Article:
- at least 30% of profits are shared with all staff each year;
- no managers! — they abolish all managerial roles and re-distribute the former managers to more productive roles in the company (such as customer relations);
- organise everyone into self-managing teams of no fewer than 3 people;
- replace the CEO’s role with a General Co-ordinator who co-ordinates but has no executive authority;
- all major decisions affecting the business are made collectively by a “pilot team” representing each team across the business.
They also insist on making no lay-offs, in line with their belief that the people and the business are intimately connected — without the people, there is no business.
Some of the measures K2K take may be seen as extreme. Notably, they aim for a very low differential between highest paid and lowest paid workers — they adopt simple pay scales where the highest level is only 2.3x the lowest. For comparison, British retailer John Lewis has rules that permit a differential of up to 70x. Most companies, of course, don’t even set a cap, and in extreme cases, such as Walt Disney, this differential can be as high as 10,000x or more.
Someone who attended the lecture said afterwards that what K2K are doing is “true communism”. I know what he meant. After all, the “communism” of Lenin, Stalin and Mao Tse Tung was a long way from the original concept articulated by Karl Marx, who was driven (in part at least) by compassion for the exploited workers that he had seen when visiting factories in Victorian England, in the midst of the Industrial Revolution.
Yet you might equally say that the K2K approach is “true capitalism”. The version of capitalism we have today is as extreme, in its way, as the communism of Lenin and Stalin. If there was such thing as true capitalism, I like to think it would include a spirit of sharing, fairness and equality such as that embedded in the K2K approach.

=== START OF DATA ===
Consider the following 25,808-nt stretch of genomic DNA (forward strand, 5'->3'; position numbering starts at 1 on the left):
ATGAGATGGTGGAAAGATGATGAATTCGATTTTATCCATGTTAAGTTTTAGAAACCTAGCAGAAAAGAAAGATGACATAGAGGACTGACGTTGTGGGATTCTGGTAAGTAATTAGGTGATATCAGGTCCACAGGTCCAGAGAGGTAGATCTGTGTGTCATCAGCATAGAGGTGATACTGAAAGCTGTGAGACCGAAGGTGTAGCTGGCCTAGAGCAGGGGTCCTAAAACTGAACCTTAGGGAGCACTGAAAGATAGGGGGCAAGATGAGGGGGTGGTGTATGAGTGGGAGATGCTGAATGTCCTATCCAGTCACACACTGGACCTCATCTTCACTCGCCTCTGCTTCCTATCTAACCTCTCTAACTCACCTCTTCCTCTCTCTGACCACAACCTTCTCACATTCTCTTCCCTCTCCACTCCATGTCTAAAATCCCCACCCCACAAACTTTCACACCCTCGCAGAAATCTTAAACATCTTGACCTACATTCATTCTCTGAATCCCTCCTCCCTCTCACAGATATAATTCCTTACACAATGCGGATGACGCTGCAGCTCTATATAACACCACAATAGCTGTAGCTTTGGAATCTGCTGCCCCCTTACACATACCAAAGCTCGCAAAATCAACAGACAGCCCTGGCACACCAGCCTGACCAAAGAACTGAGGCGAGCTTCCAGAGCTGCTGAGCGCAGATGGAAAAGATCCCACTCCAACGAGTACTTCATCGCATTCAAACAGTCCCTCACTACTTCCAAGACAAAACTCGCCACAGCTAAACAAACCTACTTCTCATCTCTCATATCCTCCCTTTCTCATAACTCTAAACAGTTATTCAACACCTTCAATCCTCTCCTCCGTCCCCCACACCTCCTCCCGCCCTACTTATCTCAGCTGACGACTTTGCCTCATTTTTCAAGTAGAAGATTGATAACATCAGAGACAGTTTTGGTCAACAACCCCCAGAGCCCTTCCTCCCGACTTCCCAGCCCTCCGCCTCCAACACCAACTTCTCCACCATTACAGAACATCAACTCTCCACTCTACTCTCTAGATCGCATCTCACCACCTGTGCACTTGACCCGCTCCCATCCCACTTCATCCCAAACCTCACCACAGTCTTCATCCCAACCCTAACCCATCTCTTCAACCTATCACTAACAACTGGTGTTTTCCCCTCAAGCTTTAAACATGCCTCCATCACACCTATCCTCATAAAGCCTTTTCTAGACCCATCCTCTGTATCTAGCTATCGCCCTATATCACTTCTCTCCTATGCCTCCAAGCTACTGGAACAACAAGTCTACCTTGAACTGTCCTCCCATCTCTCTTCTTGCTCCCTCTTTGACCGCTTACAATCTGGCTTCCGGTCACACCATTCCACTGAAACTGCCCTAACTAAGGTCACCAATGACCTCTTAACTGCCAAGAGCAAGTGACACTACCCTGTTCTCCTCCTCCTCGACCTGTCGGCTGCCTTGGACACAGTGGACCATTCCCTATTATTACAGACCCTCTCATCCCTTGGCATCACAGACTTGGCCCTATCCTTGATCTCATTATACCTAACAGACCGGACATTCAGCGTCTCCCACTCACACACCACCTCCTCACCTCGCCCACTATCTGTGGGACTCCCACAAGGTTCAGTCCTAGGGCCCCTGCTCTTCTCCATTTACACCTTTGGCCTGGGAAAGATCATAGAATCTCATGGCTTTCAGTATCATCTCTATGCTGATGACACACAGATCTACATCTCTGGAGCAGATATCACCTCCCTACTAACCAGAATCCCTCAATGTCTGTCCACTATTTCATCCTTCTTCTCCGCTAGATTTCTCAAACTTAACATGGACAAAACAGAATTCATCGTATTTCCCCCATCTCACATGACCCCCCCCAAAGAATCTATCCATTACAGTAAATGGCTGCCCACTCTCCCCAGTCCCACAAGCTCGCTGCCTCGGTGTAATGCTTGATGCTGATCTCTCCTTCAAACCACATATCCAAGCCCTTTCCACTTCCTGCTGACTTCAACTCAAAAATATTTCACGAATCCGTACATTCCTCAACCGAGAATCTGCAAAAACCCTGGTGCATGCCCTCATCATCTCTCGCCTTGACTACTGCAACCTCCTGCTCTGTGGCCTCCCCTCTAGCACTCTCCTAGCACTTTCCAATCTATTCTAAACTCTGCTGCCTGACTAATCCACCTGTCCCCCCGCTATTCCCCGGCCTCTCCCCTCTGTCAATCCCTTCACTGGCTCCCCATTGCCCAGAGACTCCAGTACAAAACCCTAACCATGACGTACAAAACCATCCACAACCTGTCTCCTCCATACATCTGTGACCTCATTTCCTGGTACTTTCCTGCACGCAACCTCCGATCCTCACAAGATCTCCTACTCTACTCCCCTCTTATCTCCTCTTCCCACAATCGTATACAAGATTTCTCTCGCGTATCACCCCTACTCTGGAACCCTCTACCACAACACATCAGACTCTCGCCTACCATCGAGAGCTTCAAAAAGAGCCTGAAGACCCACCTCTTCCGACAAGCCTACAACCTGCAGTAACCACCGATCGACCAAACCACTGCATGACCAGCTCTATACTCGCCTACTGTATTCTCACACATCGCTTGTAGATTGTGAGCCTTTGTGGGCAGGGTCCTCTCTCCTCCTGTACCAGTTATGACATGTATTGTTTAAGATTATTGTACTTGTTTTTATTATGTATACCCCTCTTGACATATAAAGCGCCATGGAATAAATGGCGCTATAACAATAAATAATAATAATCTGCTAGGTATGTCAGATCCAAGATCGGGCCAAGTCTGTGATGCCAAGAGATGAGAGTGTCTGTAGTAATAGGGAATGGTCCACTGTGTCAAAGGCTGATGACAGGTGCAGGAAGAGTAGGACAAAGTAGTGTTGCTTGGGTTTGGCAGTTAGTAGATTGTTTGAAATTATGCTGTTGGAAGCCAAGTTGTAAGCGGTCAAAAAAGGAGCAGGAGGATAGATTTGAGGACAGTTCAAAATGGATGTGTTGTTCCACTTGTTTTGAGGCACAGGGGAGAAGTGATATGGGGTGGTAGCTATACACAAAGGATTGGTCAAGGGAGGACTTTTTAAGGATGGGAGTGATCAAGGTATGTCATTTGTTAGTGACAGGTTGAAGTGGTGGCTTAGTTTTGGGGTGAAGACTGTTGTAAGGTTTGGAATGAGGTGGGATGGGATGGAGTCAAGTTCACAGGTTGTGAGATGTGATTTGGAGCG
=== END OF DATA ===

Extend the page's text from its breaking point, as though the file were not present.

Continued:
What we most need, it seems to me, is a new approach that transcends both communism and capitalism. We need an approach that balances the “I” ( the individuality of each person) with the “we”(the health and prosperity of the group as a whole).
Perhaps K2K have found a way of achieving this balance. Their structural changes are designed to encourage solidarity — a feeling of togetherness and teamwork — yet they don’t seek to squash individuality. They emphasize freedom and also responsibility. Somehow they seem to have found a way of satisfying the needs and aspirations of staff, investors and customers.
There’s something else. They acknowledge a responsibility to others outside the company. Members of the NER group (a network of companies made up of 23 of the companies that have undergone transformation by K2K) commit to giving 3% of their profits, and 2% of their staff time, each year to good causes in the community.
Pioneering work of the sort that K2K are doing will always be controversial. It shakes people’s basic understanding of how society works. They may be called communist or worse. Personally I am convinced they are on to something, and I look forward to seeing and participating in the expansion of their work outside the Basque region.